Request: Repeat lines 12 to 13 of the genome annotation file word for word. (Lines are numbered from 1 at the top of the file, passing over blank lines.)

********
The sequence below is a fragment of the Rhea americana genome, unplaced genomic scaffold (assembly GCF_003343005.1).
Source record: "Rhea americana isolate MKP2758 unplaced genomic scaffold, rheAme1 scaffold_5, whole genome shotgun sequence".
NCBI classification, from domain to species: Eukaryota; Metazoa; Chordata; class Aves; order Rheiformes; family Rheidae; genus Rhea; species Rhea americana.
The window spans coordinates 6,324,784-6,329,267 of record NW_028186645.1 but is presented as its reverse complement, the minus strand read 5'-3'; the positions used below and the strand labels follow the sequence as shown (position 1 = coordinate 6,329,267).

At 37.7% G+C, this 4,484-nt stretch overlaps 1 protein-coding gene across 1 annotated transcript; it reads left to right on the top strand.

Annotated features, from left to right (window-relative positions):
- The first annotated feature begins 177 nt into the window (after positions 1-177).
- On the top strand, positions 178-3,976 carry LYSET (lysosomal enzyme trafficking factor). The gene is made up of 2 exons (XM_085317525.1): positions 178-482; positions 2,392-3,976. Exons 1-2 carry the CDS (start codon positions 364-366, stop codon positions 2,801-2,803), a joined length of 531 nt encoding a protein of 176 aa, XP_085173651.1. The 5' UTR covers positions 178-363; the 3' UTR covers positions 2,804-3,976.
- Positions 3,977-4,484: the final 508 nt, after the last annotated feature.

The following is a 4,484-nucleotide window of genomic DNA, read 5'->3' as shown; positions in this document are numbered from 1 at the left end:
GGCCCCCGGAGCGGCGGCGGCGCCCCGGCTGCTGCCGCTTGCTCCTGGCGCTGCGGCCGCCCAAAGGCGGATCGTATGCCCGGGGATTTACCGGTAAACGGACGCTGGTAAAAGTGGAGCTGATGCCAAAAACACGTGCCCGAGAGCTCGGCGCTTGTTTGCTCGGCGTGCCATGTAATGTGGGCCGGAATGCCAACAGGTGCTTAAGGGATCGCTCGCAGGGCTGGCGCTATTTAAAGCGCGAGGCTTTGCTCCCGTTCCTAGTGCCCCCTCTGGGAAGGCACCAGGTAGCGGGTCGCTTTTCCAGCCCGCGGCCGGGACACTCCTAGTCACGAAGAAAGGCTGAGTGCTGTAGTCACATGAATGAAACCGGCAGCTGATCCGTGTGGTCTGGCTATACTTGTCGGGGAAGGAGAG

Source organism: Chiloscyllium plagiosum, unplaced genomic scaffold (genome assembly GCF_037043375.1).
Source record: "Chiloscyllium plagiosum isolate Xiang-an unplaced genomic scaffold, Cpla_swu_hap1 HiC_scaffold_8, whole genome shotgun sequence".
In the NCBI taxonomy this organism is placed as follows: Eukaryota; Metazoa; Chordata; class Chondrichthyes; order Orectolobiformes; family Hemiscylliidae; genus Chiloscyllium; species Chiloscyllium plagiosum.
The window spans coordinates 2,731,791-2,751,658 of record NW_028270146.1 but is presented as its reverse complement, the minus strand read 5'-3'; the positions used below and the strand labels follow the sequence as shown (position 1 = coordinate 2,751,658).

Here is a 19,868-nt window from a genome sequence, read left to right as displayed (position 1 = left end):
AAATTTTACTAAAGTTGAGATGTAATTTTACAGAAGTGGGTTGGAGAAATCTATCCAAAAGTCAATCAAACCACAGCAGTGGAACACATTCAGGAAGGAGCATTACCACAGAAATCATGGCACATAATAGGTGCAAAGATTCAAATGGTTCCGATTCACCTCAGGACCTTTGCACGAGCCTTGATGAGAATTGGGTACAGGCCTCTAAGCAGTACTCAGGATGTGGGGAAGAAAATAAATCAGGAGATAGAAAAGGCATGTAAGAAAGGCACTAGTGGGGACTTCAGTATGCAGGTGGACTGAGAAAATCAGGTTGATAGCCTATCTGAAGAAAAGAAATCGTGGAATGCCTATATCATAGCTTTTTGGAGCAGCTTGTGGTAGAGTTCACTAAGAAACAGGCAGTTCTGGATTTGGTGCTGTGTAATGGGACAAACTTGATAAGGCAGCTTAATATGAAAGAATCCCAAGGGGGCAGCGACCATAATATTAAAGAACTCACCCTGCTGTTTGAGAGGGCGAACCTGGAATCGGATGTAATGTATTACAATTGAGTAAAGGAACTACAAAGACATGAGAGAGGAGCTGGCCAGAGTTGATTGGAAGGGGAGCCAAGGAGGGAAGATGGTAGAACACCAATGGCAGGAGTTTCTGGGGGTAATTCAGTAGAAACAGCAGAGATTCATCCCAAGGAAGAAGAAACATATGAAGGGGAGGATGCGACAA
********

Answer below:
Source organism: Chiloscyllium plagiosum, unplaced genomic scaffold (genome assembly GCF_037043375.1).
Source record: "Chiloscyllium plagiosum isolate Xiang-an unplaced genomic scaffold, Cpla_swu_hap1 HiC_scaffold_8, whole genome shotgun sequence".